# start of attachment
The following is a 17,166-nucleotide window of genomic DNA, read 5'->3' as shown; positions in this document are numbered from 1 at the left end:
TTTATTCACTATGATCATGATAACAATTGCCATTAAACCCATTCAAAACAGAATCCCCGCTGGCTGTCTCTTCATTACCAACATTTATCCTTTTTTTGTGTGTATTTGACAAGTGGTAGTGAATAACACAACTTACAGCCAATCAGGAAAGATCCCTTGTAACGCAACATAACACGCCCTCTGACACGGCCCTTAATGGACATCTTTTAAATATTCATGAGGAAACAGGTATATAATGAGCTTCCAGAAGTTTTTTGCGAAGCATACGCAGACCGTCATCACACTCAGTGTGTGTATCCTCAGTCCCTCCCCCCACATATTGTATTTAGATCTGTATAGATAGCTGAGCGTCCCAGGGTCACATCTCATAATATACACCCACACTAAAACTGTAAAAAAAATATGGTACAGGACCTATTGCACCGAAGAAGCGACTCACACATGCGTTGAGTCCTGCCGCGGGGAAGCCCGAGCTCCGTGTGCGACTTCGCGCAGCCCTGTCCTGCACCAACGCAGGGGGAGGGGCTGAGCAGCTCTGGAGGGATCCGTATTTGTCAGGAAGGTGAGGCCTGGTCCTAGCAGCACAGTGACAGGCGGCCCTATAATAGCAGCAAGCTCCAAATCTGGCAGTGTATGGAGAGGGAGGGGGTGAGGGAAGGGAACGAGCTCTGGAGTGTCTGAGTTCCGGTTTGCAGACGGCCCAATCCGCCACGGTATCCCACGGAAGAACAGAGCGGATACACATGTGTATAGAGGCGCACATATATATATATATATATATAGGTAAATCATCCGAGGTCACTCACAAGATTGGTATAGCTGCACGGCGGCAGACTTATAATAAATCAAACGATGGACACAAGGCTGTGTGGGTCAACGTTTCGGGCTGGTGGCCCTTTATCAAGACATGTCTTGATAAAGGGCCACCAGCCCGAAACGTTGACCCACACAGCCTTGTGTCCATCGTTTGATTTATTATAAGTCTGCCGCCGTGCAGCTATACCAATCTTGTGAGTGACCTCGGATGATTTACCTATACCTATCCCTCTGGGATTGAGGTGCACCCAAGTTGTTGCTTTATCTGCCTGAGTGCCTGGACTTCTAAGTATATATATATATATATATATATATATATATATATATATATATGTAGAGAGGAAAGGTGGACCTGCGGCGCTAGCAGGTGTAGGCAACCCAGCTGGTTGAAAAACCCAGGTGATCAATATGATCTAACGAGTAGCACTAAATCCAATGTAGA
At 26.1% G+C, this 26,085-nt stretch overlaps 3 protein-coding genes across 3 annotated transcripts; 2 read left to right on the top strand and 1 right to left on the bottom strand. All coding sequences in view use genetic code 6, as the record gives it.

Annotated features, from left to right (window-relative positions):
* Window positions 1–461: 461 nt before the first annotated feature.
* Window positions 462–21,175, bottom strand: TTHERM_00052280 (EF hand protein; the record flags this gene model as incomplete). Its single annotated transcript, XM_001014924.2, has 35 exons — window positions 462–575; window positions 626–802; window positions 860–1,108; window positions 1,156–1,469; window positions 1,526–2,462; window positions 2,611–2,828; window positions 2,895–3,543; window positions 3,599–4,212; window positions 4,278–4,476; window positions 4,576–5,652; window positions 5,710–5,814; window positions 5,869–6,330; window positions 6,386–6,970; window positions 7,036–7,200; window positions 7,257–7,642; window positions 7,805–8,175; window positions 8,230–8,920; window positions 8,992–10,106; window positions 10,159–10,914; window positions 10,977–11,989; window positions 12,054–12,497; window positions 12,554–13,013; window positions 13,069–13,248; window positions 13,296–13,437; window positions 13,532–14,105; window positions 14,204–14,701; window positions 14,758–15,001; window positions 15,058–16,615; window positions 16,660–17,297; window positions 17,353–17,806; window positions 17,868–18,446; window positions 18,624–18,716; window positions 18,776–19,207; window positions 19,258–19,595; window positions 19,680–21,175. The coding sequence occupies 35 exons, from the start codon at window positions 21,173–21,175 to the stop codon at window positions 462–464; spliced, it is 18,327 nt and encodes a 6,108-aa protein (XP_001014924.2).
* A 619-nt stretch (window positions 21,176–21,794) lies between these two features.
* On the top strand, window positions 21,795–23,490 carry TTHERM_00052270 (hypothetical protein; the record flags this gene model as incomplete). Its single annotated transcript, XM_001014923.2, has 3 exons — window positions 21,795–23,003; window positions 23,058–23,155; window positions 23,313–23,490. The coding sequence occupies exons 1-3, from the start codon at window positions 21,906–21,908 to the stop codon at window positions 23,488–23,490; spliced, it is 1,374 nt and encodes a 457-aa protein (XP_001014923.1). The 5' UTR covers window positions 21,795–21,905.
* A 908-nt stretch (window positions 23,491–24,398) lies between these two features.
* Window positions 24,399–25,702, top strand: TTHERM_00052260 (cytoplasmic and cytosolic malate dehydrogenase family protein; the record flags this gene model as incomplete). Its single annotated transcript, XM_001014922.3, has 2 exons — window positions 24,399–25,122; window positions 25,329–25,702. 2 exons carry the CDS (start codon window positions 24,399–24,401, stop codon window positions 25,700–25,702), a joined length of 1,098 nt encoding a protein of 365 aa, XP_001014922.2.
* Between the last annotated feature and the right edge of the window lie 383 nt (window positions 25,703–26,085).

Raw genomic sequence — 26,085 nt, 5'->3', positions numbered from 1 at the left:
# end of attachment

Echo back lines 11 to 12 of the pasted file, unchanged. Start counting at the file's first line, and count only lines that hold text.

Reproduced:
* Between the last annotated feature and the right edge of the window lie 383 nt (window positions 25,703–26,085).

Raw genomic sequence — 26,085 nt, 5'->3', positions numbered from 1 at the left: